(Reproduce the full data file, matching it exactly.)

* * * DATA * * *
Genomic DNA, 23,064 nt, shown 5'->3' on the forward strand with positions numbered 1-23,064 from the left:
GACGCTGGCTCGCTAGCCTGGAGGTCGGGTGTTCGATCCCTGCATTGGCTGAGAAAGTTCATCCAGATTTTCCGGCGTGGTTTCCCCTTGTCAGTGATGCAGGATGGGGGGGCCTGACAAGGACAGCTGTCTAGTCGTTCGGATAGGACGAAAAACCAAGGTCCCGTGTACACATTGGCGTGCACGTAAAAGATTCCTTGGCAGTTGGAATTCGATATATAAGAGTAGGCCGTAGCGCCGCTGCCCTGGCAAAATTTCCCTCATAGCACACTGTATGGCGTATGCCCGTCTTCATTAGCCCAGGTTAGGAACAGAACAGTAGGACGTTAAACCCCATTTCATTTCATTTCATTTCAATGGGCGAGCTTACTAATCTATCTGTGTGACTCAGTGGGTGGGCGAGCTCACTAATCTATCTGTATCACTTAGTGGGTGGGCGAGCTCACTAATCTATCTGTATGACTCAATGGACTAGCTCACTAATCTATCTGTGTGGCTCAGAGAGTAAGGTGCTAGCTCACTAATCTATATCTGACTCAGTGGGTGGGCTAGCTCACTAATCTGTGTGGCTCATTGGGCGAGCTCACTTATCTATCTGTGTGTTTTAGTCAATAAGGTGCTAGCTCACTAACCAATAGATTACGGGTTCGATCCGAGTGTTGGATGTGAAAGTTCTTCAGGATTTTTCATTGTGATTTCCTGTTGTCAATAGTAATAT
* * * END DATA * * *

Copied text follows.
Genomic DNA, 23,064 nt, shown 5'->3' on the forward strand with positions numbered 1-23,064 from the left:
GACGCTGGCTCGCTAGCCTGGAGGTCGGGTGTTCGATCCCTGCATTGGCTGAGAAAGTTCATCCAGATTTTCCGGCGTGGTTTCCCCTTGTCAGTGATGCAGGATGGGGGGGCCTGACAAGGACAGCTGTCTAGTCGTTCGGATAGGACGAAAAACCAAGGTCCCGTGTACACATTGGCGTGCACGTAAAAGATTCCTTGGCAGTTGGAATTCGATATATAAGAGTAGGCCGTAGCGCCGCTGCCCTGGCAAAATTTCCCTCATAGCACACTGTATGGCGTATGCCCGTCTTCATTAGCCCAGGTTAGGAACAGAACAGTAGGACGTTAAACCCCATTTCATTTCATTTCATTTCAATGGGCGAGCTTACTAATCTATCTGTGTGACTCAGTGGGTGGGCGAGCTCACTAATCTATCTGTATCACTTAGTGGGTGGGCGAGCTCACTAATCTATCTGTATGACTCAATGGACTAGCTCACTAATCTATCTGTGTGGCTCAGAGAGTAAGGTGCTAGCTCACTAATCTATATCTGACTCAGTGGGTGGGCTAGCTCACTAATCTGTGTGGCTCATTGGGCGAGCTCACTTATCTATCTGTGTGTTTTAGTCAATAAGGTGCTAGCTCACTAACCAATAGATTACGGGTTCGATCCGAGTGTTGGATGTGAAAGTTCTTCAGGATTTTTCATTGTGATTTCCTGTTGTCAATAGTAATAT